Vials of smallpox found in storage

WASHINGTON — A government scientist cleaning out a storage room at a lab on the NIH Bethesda, Md., campus found decades-old vials of smallpox last week, the second incident involving the mishandling of a highly dangerous pathogen by a federal health agency in a month.

The vials, which appear to date from the 1950s, were flown Sunday night by government plane to the Centers for Disease Control and Prevention headquarters in Atlanta, officials said Tuesday. Initial testing confirmed the presence of smallpox virus DNA. Further testing, which could take up to two weeks, will determine whether the material is live. The samples will be destroyed after the testing is completed.

There is no evidence that any of the vials had been breached or that workers in the lab, which has been used by the Food and Drug Administration for decades, were exposed to infection. Nevertheless, employees apparently had not received official communication about the discovery. One scientist who works in the building and declined to be identified for fear of retaliation said he learned about it when his supervisor read a media report Tuesday.


The Federal Bureau of Investigation and the CDC’s division of select agents and toxins are investigating. ‘‘Due to the potential bio-safety and bio-security issues involved, the FBI worked with CDC and NIH to ensure safe packaging and secure transport of the materials,’’ said FBI spokesman Christopher Allen.

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This is the first time that the deadly virus has been discovered outside the only two facilities in the world where smallpox samples are allowed, by international agreement, to be stored — a highly secure lab at CDC headquarters in Atlanta and a virology and biotechnology research center in Novosibirsk, Russia.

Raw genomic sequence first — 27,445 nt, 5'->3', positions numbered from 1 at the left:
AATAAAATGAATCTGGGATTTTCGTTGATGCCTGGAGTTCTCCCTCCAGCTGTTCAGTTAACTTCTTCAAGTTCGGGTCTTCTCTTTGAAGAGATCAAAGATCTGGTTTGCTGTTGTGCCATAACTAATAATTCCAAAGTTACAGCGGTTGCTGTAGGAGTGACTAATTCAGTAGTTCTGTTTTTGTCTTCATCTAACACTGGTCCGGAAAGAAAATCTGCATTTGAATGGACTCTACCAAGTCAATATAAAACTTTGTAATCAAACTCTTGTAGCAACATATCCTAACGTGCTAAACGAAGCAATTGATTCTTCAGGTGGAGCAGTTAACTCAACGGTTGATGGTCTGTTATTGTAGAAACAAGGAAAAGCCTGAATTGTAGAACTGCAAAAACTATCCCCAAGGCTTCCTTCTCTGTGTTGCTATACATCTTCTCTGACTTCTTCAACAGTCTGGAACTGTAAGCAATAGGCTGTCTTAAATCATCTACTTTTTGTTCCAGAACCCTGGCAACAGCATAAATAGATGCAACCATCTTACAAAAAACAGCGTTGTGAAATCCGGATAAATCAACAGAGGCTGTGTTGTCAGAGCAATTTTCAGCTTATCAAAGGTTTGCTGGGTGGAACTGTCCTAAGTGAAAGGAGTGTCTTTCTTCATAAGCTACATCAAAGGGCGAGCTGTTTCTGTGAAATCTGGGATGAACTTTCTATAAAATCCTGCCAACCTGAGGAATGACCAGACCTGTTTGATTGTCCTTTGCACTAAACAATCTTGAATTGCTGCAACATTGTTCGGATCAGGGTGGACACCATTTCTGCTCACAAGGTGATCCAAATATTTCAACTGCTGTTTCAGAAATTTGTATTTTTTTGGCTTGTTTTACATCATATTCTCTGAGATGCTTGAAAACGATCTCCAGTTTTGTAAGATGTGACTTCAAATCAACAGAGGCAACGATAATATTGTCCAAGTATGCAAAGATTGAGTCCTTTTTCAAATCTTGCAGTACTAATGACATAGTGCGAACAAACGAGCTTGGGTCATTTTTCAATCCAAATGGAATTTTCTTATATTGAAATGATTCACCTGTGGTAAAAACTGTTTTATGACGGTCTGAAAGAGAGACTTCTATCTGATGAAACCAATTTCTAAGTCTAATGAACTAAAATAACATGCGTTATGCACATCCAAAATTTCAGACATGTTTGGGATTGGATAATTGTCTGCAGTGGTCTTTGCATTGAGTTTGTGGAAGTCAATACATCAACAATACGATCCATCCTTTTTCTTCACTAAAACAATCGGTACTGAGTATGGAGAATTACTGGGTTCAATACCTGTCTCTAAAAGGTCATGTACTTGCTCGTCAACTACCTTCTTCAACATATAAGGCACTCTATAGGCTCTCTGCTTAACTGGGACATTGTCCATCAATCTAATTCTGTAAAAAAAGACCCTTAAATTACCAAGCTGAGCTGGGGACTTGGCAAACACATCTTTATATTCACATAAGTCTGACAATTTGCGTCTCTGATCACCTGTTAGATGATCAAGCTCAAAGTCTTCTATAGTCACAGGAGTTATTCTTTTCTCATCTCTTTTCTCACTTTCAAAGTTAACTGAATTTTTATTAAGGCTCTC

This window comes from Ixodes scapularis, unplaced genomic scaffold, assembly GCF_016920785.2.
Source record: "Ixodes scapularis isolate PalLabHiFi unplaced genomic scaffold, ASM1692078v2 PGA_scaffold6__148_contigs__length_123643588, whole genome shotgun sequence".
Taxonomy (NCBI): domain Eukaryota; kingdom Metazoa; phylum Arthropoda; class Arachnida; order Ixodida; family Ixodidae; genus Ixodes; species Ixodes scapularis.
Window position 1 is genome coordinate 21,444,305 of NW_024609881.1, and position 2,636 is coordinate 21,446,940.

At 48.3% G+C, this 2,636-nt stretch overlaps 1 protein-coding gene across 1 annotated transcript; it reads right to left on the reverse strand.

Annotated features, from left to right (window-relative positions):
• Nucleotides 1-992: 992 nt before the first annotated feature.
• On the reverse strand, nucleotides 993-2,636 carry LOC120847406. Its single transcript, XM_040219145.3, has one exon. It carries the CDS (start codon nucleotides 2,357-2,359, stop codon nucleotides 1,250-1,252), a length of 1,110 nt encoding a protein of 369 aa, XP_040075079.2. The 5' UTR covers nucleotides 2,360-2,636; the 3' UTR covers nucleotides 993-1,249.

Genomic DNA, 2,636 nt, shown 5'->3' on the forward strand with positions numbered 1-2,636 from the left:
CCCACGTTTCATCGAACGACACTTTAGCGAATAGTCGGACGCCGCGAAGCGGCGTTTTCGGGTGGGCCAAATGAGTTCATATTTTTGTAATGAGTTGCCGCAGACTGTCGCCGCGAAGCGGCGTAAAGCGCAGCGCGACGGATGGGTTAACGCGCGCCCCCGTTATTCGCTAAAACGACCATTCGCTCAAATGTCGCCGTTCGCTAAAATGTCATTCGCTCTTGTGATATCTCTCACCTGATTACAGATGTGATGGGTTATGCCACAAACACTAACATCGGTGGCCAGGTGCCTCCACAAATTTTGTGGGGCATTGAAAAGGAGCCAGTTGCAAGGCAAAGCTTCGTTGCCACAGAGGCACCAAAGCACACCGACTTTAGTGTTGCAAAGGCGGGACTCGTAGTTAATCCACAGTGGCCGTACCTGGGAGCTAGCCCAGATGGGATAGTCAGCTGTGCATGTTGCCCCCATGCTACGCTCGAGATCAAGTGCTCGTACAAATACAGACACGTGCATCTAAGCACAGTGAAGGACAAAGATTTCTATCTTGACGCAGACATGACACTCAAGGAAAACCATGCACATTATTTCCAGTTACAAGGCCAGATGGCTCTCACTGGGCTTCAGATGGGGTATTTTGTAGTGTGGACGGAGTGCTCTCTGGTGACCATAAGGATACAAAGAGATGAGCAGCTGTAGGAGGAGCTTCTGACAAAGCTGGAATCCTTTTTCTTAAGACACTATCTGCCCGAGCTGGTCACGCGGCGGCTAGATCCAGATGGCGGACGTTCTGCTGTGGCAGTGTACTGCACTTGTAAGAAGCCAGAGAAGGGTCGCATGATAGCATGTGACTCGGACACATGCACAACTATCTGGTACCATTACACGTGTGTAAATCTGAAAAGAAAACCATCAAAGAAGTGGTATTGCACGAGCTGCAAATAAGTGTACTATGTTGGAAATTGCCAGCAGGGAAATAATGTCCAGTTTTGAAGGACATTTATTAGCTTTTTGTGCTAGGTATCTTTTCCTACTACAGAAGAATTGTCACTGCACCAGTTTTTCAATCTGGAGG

Smallpox vanished from the United States just after World War II and was eradicated globally by 1980. But the disease killed hundreds of millions of people in the 20th century alone.

‘‘It was considered one of the worst things that could happen to a community to have a smallpox outbreak,’’ said Michael Osterholm, a bioterrorism expert and director of the Center for Infectious Diseases Research and Policy at the University of Minnesota. ‘‘It’s a disease that’s had a major impact on human history.’’

There is no cure for smallpox, and historically about one-third of people who contract it die from the disease. Though not as readily contagious as some other diseases, such as influenza, smallpox promises plenty of misery once contracted. Symptoms include high fever, fatigue, and fluid-filled lesions that often ooze and crust over, leaving survivors irreversibly scarred.


Last month, a safety lapse involving three CDC labs in Atlanta led to the accidental release of live anthrax bacteria, an incident that required as many as 84 employees to get a vaccine or take antibiotics as a precaution and resulted in the reassignment of one lab director. Scientists failed to take proper precautions to inactivate bacteria samples before transferring them to other labs not equipped to handle live anthrax. The biggest mystery about the smallpox discovery is how the samples ended up in Building 29A on the NIH campus. The building is an FDA lab, one of several that FDA has operated on the NIH campus since 1972. The vials were discovered while employees were preparing for the lab’s move to the FDA’s main campus at White Oak, Md.